COLETTE S. BANGERT
CHARLES J. BANGERT
COMPUTER GRASS IS NATURAL GRASS
Jeff and I have been making two-dimensional art for a long time. I've been making paintings and drawings since childhood and was educated as an artist. Jeff has been thinking what mathematicians think and writing it down since childhood and was educated as a mathematician and as an artist. In the 1960's Jeff became involved with computers and their programming and with using the computer to help people solve their problems.
When the University of Kansas was given a plotter in 1967, Jeff was asked to test it. We began to think of drawing lines with it in ways that we found visually interesting. Together, we had enough common background and experience to begin to use the computer graphically. Together we draw with the computer and sign the drawings CB—Colette-Charles Bangert.
'Blue Circled Through Black' (continuous line study) 23 x 23 inches. 1972. Computer; colored inks on paper.
'Large Landscape: Ochre and Black' 33x23 inches. 1970. Computer; inks on paper.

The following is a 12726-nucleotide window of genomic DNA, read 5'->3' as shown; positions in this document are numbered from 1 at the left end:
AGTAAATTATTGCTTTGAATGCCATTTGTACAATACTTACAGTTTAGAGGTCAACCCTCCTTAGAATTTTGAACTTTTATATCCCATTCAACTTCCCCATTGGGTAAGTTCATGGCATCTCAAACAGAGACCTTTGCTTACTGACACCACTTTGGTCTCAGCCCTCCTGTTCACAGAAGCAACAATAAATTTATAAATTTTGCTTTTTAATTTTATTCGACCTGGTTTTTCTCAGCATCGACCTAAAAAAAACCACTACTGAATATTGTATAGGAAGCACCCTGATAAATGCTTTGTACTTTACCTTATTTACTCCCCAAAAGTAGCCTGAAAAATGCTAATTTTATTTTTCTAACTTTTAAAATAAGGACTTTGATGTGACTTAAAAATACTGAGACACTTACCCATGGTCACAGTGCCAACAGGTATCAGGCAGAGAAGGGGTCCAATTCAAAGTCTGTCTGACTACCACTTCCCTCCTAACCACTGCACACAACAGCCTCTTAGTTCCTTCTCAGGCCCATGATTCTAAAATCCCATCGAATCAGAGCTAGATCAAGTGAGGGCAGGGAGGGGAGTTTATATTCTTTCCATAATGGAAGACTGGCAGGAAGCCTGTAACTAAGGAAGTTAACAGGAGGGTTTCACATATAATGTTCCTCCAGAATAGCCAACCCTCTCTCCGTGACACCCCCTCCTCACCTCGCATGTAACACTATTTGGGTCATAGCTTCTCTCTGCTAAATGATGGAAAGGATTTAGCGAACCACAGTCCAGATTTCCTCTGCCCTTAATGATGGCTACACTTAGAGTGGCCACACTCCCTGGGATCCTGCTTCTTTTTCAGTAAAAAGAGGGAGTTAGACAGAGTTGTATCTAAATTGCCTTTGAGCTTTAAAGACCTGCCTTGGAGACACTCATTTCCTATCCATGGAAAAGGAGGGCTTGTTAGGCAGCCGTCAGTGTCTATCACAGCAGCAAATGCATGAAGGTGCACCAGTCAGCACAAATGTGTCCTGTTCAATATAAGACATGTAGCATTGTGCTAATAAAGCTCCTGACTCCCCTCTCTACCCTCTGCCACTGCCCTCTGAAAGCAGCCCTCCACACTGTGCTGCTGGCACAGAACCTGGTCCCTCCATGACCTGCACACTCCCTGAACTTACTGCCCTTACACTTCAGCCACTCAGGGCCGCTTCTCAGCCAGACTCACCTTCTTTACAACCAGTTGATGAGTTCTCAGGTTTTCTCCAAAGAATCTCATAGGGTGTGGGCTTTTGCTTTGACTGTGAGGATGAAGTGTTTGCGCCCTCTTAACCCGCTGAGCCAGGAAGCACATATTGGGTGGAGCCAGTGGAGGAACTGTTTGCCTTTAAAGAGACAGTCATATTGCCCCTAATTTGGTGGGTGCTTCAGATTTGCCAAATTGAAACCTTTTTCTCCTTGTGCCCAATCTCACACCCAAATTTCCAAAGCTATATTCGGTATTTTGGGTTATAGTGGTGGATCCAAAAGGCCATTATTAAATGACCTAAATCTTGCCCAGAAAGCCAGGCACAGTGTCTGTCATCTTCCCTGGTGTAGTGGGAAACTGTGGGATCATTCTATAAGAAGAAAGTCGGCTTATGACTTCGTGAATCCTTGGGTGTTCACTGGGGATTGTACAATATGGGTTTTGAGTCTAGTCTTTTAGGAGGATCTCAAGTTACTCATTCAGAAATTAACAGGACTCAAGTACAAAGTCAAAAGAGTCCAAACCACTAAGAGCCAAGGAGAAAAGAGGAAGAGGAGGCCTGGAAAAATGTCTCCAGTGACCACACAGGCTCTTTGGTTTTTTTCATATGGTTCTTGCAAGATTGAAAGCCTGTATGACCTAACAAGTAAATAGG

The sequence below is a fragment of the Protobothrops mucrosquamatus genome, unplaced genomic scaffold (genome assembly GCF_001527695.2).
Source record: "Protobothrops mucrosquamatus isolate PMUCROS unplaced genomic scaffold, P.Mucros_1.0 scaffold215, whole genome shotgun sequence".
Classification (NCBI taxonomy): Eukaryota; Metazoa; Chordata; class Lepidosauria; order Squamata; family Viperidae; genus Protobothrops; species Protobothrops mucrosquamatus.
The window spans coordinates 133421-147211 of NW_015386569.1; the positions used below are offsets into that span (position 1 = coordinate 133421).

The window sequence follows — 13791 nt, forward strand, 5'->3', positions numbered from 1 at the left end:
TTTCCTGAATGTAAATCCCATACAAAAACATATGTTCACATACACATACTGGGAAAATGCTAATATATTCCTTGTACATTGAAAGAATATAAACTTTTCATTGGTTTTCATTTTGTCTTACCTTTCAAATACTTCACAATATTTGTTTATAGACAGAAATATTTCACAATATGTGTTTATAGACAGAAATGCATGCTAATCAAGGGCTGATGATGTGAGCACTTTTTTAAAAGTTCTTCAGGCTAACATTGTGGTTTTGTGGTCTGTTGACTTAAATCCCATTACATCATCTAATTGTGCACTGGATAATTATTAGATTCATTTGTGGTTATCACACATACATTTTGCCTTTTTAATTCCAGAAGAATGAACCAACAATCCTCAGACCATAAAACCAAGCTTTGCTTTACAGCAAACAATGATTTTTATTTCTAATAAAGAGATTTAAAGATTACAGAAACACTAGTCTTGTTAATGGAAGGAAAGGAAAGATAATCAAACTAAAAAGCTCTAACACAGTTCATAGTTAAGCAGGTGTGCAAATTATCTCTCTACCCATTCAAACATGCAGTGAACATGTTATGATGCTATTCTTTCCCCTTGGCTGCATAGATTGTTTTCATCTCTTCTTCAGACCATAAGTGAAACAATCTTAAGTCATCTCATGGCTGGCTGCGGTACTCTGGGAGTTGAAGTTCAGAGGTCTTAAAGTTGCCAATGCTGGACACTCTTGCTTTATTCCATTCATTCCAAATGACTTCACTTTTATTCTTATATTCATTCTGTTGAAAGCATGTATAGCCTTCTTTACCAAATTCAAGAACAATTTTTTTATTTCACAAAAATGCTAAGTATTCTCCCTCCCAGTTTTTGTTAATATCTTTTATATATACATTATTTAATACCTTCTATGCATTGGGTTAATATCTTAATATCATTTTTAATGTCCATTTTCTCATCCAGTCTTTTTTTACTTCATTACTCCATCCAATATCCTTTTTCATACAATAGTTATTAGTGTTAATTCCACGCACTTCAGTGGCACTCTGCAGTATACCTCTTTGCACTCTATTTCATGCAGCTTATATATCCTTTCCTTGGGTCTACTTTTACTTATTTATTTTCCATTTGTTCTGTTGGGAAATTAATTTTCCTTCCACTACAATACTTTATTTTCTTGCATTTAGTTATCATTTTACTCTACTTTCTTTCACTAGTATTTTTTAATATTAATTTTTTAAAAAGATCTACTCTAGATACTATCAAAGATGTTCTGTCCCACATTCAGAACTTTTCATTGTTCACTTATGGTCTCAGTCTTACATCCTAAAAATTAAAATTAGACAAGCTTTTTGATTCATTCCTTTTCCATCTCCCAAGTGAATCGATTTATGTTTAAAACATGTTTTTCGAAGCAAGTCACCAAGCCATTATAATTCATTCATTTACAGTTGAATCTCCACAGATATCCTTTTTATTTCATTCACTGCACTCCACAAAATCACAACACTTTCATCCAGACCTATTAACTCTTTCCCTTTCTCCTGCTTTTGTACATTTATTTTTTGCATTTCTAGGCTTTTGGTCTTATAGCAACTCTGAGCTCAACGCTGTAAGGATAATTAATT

The subject of all my work has been landscape. The elements of both the computer work and my hand work are often repetitive, like leaves, trees, grass and other natural landscape elements are. There is sameness and similarity, yet everything is changing. Landscape yields both texture and form. The pictorial form is usually all-over, with non-focus details which form patterns, since I feel these as essential properties of landscape. A field has no center, and is not really flat, so I use no flat areas. The form of grass as grass, leaves as leaves, is what I'm exploring.
Landscape form is itself the subject. Line as form. Grass as form. Grass is also random and random is a natural computer facility. Computer grass is natural grass.
'Contained Contours I' 8 × 8 inches. 197. Computer; ink on paper.